On August 30, 2021, just two days before the law went into force, a group of state health providers filed an emergency application for injunctive relief, or in the alternative, to vacate stays of the district court proceedings with the U.S. Supreme Court in an effort to prevent SB 8 from taking effect. The Court did not release its opinion until after the law went into effect. On September 1, 2021, the Court, divided by 5-4, denied the application, reasoning that the applicants have not met “the burden of making a ‘strong showing’ that it is ‘likely to succeed on the merits,’ that it will be ‘irreparably injured absent a stay,’ that the balance of the equities favors it, and that a stay is consistent with the public interest.” The majority further opined that it is not clear whether the defendants can or will utilize enforcement power from the law. This reading stems from the structure of the SB 8 as it bars officers or Texas’s state or local governmental entity employees from bringing a civil action.
Despite the majority’s statement that the order is by no means a conclusion about the constitutionality of the law and does not limit other challenges, four dissenting Justices focused on the consequences of approving such state action. Chief Justice Roberts stated that he would grant preliminary relief and preclude enforcement of SB 8 so that the District Court and the Court of Appeals could consider whether judicial action and preliminary relief are proper. Justice Breyer as well as Justice Sotomayor in their dissenting opinion emphasized the unconstitutionality of the Texas law because it regulates abortion during the first stage, because it prohibits women from exercising their constitutional rights, and because it conflicts with existing precedents.
What Is Next?
The Texas’s abortion law is now in effect. However, on September 9, 2021, Justice Department filed a complaint against the State of Texas for declaratory and injunctive relief with the U.S. District Court for the Western District of Texas. The complaint alleges that SB 8 is invalid under the Supremacy Clause and the Fourteenth Amendment because it deprives women of the ability to obtain a pre-viability abortion in most cases. However, given the unique structure of SB 8, the United States would have to come up with a strategy that is unseen before in order to have a different outcome.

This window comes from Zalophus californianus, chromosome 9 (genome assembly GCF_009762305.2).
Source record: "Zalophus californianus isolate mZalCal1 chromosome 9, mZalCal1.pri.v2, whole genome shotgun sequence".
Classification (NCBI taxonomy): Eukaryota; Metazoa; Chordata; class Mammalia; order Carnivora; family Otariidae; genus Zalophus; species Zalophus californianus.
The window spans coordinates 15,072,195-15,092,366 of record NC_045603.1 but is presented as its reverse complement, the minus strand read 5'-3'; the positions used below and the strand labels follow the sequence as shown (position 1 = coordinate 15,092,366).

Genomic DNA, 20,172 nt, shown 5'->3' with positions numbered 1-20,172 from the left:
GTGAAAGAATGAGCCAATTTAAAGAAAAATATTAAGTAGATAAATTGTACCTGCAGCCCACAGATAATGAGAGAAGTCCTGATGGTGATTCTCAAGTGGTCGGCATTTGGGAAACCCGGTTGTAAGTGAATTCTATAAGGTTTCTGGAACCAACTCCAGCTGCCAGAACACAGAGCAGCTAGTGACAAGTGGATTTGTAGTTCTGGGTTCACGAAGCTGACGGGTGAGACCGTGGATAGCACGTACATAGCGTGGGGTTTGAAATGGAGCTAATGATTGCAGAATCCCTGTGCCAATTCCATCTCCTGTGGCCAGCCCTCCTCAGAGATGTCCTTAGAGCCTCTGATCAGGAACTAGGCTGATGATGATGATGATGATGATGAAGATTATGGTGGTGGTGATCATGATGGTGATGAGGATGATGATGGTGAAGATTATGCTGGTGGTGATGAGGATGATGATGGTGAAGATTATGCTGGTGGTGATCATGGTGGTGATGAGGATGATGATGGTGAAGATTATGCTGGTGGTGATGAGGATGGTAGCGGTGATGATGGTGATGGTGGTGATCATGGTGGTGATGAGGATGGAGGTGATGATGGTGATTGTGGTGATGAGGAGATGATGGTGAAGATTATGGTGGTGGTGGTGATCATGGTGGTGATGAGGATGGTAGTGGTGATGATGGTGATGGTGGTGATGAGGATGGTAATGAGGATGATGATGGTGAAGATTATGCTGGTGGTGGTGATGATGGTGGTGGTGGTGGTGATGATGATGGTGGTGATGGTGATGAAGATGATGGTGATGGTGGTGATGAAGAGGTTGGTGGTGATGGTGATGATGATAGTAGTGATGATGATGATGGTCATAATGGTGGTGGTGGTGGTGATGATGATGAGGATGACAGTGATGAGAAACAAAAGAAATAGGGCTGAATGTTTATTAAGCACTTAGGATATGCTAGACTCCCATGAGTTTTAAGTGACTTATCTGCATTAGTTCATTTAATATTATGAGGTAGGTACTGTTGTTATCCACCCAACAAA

Bryan Hughes, The Texas Abortion Law Is Unconventional Because It Had to Be, The Wall St. J. (Sept. 12, 4:24 PM).
Byron Tau, Texas Abortion Ban: What to Know About the New Law, The Wall St. J. (Sept. 3, 2021, 10:56 AM)
5 Weeks Pregnant – Pregnancy Week by Week, the BUMP (last visited Sept. 12, 2021).
Michael S. Schmidt, Behind the Texas Abortion Law, a Preserving Conservative Lawyer, The N.Y. Times (Sept. 12, 2021 07:23 AM).
Peter Holley & Dan Solomon, Your Questions About Texas’s New Abortion Law, Answered, Tex. Monthly (Sept. 9, 2021).
1 Weeks Pregnant – Pregnancy Week by Week, the BUMP (last visited Sept. 12, 2021).
Press Release, Just. Dep’t Sues Tex. Over Senate Bill 8, Dep’t of Just. (Sept. 9, 2021).
Sanctuary Cities, Sanctuary Cities for the Unborn (last visited Sept. 12, 2021).
Tex. Health & Safety Code Ann. § 171.201 (West 2021).
Tex. Health & Safety Code Ann. § 171.204 (West 2021).
Tex. Health & Safety Code Ann. § 171.208 (West 2021).
Whole Woman’s Health v. Jackson, 594 U.S. 1, 1–5 (2021).
Photo Courtesy of The Lily